THE HALF DECENT FOOTBALL MAGAZINE

23 March ~ He was once hailed as Brazil's successor to Ronaldo, but Adriano is now 30, without a club, battling obesity and tarnished as a rogue with an unprofessional thirst for alcohol. Those familiar with the decline towards the end of Ronaldo's career may note the obvious parallels with Adriano, but the contrasts remains stark. Upon his retirement last year, Ronaldo had won a World Cup (he was a non-playing squad member in 1994) and was a three-time FIFA World Player of the Year. Adriano holds the unenviable record of winning three Bidone d'Oros, Serie A's award for the worst player of the season. That being said, he is in good company; Rivaldo and Christian Vieri are also winners.

A succession of reputable managers – José Mourinho and Roberto Mancini among them – have tried, and failed, to inspire the promising form he showed from 2002 to 2006, a period in which he scored 83 goals. Football may be a sport that lends itself to hyperbole, but the comparisons between Adriano and Ronaldo were not unreasonable. Several Argentinians, Carlos Marinelli among them, may have been wrongly called Diego Maradona's successor but Adriano had genuine world-class promise.

The upward curve his career was experiencing at both Parma and Inter came to an abrupt halt in 2006 following the premature death of his father, Almir Ribeiro. Brazil were favourites at that summer's World Cup but Adriano was average. He is far from alone in underwhelming when the stage was set for impressing, but he has never recovered.

In the years since, Adriano, nicknamed "the Emperor", has journeyed back and forth between Brazil and Italy. Battles with his weight, depression and a lack of desire have caused his reputation and international career to plummet. At one point, in 2009, he even had to deny rumours of his death. His penchant for nightlife was understandably unpopular with managers and, though some ignore players' vices if the returns justify doing so, Adriano remained listless.

The striker's last club was Corinthians, where he made just eight appearances in a year. Such was their frustration and lack of trust in him, Adriano was placed under "house arrest" in an attempt to force him to lose weight. He was released from his contract within a matter of weeks. The words of Corinthians' sporting director, Roberto de Andrade, were telling: "We did everything in our power to make him fit again. We came to the conclusion it was best to terminate the contract and he agreed." Adriano "agreed".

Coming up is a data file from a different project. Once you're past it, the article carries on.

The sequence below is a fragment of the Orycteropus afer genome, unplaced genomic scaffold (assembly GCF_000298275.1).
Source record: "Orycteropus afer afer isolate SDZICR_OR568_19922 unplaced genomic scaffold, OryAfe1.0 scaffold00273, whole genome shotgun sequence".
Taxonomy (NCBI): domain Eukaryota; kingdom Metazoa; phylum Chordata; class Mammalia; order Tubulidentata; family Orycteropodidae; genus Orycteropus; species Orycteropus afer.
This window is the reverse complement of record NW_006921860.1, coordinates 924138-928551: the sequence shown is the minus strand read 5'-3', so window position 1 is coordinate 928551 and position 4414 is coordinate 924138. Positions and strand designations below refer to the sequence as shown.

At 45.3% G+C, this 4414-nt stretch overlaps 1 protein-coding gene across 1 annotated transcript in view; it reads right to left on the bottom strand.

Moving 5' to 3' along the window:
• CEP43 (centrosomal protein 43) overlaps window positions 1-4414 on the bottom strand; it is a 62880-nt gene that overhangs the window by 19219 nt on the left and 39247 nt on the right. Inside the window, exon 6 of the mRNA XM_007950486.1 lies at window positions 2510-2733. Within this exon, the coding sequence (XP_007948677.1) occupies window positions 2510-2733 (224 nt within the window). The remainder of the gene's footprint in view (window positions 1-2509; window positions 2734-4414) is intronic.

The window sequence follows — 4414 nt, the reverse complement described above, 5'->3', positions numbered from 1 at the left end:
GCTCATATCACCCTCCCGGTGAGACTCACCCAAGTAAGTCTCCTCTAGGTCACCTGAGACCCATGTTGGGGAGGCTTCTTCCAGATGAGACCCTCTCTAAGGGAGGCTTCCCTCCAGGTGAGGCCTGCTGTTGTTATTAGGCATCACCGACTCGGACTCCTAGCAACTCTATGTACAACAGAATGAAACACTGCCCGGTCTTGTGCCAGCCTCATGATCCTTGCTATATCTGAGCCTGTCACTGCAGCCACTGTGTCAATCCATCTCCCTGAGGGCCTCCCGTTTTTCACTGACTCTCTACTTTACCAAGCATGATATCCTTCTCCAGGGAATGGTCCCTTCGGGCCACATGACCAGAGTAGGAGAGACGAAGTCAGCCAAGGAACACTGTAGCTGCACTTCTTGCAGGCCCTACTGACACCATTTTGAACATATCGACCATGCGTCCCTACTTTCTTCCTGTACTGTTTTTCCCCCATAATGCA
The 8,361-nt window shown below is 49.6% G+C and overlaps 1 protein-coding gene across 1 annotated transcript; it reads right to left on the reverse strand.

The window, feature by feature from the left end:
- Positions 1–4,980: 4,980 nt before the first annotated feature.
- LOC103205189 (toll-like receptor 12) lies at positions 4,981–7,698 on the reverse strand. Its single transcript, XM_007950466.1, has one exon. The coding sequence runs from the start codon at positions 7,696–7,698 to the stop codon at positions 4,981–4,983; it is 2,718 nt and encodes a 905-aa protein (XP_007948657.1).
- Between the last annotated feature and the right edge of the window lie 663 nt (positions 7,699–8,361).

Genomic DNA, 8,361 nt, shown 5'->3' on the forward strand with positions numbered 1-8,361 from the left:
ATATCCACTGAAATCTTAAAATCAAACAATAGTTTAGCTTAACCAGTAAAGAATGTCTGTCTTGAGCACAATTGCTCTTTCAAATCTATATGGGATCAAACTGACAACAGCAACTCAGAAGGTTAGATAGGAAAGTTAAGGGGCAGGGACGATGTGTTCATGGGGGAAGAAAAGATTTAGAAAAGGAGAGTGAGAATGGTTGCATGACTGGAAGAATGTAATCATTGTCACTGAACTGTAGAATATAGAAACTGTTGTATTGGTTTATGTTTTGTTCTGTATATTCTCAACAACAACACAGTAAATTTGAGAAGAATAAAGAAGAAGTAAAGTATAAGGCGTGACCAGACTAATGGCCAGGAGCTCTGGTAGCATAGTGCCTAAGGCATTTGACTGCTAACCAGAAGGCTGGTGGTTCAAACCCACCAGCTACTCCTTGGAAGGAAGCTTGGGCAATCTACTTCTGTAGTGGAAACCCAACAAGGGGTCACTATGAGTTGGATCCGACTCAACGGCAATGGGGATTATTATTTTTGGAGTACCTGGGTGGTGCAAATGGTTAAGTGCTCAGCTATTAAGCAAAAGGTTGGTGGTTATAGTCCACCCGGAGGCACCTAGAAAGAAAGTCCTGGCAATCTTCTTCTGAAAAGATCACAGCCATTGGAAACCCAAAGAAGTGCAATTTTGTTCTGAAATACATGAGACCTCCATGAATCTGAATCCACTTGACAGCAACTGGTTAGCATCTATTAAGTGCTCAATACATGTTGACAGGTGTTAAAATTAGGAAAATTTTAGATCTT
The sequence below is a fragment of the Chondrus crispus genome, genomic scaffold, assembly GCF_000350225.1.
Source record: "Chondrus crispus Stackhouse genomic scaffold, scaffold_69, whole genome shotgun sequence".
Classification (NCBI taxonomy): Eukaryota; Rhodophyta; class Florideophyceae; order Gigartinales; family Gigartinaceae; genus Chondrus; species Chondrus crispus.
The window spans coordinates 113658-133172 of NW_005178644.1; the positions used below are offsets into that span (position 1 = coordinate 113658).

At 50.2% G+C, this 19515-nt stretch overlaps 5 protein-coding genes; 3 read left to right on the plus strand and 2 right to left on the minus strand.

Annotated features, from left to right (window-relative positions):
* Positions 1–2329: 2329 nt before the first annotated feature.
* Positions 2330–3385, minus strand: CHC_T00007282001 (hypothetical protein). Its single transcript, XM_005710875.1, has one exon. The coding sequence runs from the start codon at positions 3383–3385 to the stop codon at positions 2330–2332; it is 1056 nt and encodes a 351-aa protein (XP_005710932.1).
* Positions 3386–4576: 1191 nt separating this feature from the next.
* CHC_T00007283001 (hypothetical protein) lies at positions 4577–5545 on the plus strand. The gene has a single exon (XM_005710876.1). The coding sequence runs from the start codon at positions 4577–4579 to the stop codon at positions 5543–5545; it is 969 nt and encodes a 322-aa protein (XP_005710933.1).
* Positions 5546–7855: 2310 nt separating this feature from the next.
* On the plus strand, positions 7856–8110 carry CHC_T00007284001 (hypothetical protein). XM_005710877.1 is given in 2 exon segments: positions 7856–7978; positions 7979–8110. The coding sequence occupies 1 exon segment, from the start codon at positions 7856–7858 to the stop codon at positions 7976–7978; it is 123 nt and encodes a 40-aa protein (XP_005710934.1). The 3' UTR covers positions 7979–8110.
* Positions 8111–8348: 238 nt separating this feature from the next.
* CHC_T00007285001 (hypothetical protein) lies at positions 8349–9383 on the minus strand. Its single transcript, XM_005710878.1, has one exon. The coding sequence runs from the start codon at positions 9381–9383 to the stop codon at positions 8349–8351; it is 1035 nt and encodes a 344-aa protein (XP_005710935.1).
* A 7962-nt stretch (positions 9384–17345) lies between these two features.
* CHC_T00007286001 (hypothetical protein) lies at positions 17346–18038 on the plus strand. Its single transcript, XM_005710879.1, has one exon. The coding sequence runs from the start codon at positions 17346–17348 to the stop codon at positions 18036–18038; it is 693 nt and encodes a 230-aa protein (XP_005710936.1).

In a career that promised so much, everything that could have gone wrong did go wrong. A denouement may remain in the Emperor's tale, but it will almost certainly be another disappointment. The heights of the past are well and truly gone. Declan Warrington

Comments (9)
Comment by brodes 2012-03-23 10:25:38

I best remember Adriano as Pro Evo 4's unstoppable centre forward.

NB. Ronaldo received a winners' medal for 1994, didn't he? So he won two World Cups (2002) and is the all-time top scorer in the competition.

Comment by Pietro Paolo Virdis 2012-03-23 12:52:32

Adriano was released from his contract after:
- Pictures showed up in the papers of him at a party with heavilly armed criminals in the favela
- He didn't show up for practice, once he was missing for several days straight without anyone being able to get hold of him
- And the last, when he asked if he could skip one session, is when Corinthians gave up.

Comment by trickydicky 2012-03-23 14:16:20

Adriano is/was one of the best players I've ver seen, briefly. I don't know what season it was 05/06 or 04/05 or thereabouts, but he stated off on fire, and in an away Champions League Group Game at Valencia scored one of the best hat-tricks I've seen. To coin a Hansenism, he had pace and power, not to mention ridiculous ball skills, and a decent amount of flair.